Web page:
Example 2

Find the inverse of the matrix \(A=\left[\begin{array}{cc} -1 & -2\\ 4 & 3 \end{array}\right]\).

Solution:

The determinant, \[\begin{align*} \det A & =-1\times3-\left(-2\right)\times4\\ & =-3-\left(-8\right)\\ & =5 \end{align*}\] so the matrix \(A\) has an inverse. Using the formula, \[\begin{align*} A^{-1} & =\frac{1}{\det A}\left[\begin{array}{cc} 3 & 2\\ -4 & -1 \end{array}\right]\\ & =\frac{1}{5}\left[\begin{array}{cc} 3 & 2\\ -4 & -1 \end{array}\right]. \end{align*}\] Check \(AA^{-1}=I\) and \(A^{-1}A=I.\) \[\begin{align*} AA^{-1} & =\left[\begin{array}{cc} -1 & -2\\ 4 & 3 \end{array}\right]\left(\frac{1}{5}\left[\begin{array}{cc} 3 & 2\\ -4 & -1 \end{array}\right]\right)\\ & =\frac{1}{5}\left[\begin{array}{cc} -1 & -2\\ 4 & 3 \end{array}\right]\left[\begin{array}{cc} 3 & 2\\ -4 & -1 \end{array}\right]\\ & =\frac{1}{5}\left[\begin{array}{cc} -3+8 & -2+2\\ 12-12 & 8-3 \end{array}\right]\\ & =\frac{1}{5}\left[\begin{array}{cc} 5 & 0\\ 0 & 5 \end{array}\right]\\ & =\left[\begin{array}{cc} 1 & 0\\ 0 & 1 \end{array}\right]\\ A^{-1}A & =\frac{1}{5}\left[\begin{array}{cc} 3 & 2\\ -4 & -1 \end{array}\right]\left[\begin{array}{cc} -1 & -2\\ 4 & 3 \end{array}\right]\\ & =\frac{1}{5}\left[\begin{array}{cc} -3+8 & -6+6\\ 4-4 & 8-3 \end{array}\right]\\ & =\frac{1}{5}\left[\begin{array}{cc} 5 & 0\\ 0 & 5 \end{array}\right]\\ & =\left[\begin{array}{cc} 1 & 0\\ 0 & 1 \end{array}\right]. \end{align*}\] So \(A^{-1}=\frac{1}{5}\left[\begin{array}{cc} 3 & 2\\ -4 & -1 \end{array}\right].\)

Example 3

Find the inverse of the matrix \(A=\left[\begin{array}{cc} 3 & 2\\ 6 & 4 \end{array}\right].\)

Solution: The determinant of \(A\) is \[\begin{align*} \det A & =3\times4-6\times2\\ & =12-12\\ & =0. \end{align*}\] Since \(\det A=0,\)the matrix \(A\) does not have an inverse.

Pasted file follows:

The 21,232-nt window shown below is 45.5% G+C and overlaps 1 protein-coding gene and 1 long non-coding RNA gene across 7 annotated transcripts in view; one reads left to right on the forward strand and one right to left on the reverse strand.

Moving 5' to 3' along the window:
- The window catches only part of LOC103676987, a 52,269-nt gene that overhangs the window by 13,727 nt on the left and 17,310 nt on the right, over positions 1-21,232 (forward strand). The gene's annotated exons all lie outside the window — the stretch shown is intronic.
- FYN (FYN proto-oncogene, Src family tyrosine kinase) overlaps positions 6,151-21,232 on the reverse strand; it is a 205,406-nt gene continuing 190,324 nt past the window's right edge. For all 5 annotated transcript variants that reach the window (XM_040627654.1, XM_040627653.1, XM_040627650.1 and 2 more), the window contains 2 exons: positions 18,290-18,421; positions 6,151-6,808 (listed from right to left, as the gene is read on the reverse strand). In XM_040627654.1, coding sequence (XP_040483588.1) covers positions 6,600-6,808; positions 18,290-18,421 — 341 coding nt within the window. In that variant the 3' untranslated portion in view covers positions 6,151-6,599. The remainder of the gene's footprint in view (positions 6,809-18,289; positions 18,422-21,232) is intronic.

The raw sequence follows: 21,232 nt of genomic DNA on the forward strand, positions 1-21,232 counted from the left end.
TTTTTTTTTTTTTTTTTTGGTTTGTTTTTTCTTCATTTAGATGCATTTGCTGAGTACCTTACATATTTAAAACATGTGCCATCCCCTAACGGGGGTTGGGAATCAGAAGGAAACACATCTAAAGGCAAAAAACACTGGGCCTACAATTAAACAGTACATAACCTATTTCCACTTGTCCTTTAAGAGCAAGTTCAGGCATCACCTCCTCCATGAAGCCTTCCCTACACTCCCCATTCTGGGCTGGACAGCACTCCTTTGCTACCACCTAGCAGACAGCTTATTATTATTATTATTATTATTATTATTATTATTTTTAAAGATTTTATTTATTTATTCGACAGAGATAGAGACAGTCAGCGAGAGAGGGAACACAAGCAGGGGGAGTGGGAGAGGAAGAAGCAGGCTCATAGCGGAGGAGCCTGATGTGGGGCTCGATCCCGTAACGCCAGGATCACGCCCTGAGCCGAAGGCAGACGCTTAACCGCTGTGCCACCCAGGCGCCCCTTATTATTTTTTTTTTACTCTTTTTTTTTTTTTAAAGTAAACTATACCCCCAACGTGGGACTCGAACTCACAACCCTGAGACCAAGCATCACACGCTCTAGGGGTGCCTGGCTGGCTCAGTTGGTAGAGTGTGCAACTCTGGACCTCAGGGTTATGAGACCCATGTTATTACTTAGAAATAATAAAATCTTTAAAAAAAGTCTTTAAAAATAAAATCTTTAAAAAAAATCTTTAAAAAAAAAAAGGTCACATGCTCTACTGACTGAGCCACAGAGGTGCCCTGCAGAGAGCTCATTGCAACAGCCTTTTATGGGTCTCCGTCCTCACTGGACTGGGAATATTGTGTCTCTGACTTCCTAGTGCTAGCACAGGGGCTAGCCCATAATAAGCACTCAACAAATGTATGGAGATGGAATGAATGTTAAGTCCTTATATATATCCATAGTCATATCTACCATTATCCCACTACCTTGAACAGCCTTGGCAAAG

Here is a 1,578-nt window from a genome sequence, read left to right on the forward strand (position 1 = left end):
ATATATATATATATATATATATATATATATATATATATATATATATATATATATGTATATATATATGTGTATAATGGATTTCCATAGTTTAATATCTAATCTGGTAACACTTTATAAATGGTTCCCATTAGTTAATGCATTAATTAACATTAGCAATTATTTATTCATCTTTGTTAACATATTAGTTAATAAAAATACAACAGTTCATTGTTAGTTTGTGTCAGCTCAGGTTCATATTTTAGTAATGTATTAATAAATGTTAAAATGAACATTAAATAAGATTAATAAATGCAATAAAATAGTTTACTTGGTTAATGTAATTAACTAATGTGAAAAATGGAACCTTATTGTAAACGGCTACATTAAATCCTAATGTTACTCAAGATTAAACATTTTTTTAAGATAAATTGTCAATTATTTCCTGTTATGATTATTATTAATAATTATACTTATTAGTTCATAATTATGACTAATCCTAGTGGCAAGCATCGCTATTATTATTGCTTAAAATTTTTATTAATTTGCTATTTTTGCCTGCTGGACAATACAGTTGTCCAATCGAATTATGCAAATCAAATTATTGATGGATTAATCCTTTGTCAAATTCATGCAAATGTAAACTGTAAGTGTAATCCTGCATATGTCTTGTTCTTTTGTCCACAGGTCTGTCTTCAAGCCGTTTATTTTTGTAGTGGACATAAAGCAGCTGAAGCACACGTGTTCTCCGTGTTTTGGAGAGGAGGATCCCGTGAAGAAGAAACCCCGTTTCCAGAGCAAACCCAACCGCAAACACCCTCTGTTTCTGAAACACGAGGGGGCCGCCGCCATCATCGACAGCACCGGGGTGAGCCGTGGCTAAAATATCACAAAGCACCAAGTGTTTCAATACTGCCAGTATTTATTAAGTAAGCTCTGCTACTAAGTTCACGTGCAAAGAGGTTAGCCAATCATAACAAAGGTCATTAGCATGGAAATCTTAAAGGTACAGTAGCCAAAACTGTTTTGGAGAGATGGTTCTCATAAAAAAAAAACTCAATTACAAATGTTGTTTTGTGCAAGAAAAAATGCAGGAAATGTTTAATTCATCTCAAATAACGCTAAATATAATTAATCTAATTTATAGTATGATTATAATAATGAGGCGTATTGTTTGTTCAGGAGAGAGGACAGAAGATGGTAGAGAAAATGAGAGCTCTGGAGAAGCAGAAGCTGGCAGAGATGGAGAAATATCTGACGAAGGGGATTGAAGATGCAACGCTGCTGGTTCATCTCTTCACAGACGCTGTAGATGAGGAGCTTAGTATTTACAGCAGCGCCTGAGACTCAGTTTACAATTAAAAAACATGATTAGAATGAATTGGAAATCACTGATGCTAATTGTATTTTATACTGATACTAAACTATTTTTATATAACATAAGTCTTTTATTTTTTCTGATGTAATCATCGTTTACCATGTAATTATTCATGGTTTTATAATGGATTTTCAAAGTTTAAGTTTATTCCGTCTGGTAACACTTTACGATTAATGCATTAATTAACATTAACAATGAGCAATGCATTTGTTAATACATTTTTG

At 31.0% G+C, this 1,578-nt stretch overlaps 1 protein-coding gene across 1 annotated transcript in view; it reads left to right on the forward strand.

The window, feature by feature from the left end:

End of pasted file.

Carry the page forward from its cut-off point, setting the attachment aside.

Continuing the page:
Exercise 1

Find if possible, the inverses of the following matrices:

\[\begin{align*} a)\, & \left[\begin{array}{cc} 2 & -1\\ -4 & 3 \end{array}\right] & b) & \left[\begin{array}{cc} 0 & 4\\ 2 & 5 \end{array}\right] & c) & \left[\begin{array}{cc} -2 & -3\\ 6 & 9 \end{array}\right] & d) & \left[\begin{array}{cc} -3 & 4\\ 2 & 1 \end{array}\right]. \end{align*}\]

\[\begin{align*} \begin{array}{llll} a)\,\left[\begin{array}{cc} 3/2 & 1/2\\ 2 & 1 \end{array}\right] & b)\,\left[\begin{array}{cc} -5/8 & 1/2\\ 1/4 & 0 \end{array}\right] & c)\,\textrm{Inverse does not exist} & d)\,\frac{1}{11}\left[\begin{array}{cc} -1 & 4\\ 2 & 3 \end{array}\right].\end{array} \end{align*}\]

Exercise 2

For

\[\begin{align*} A & =\left[\begin{array}{cc} -1 & -3\\ 2 & 5 \end{array}\right]\textrm{ and $B=\left[\begin{array}{cc} -2 & 0\\ 4 & 1 \end{array}\right]$ } \end{align*}\] find \(A^{-1}\) and \(B^{-1}\) and show that \(\left(AB\right)^{-1}=B^{-1}A^{-1}.\)

\[\begin{align*} A^{-1} & =\left[\begin{array}{cc} 5 & 3\\ -2 & -1 \end{array}\right],\quad B^{-1}=\left[\begin{array}{cc} -1/2 & 0\\ 2 & 1 \end{array}\right]. \end{align*}\]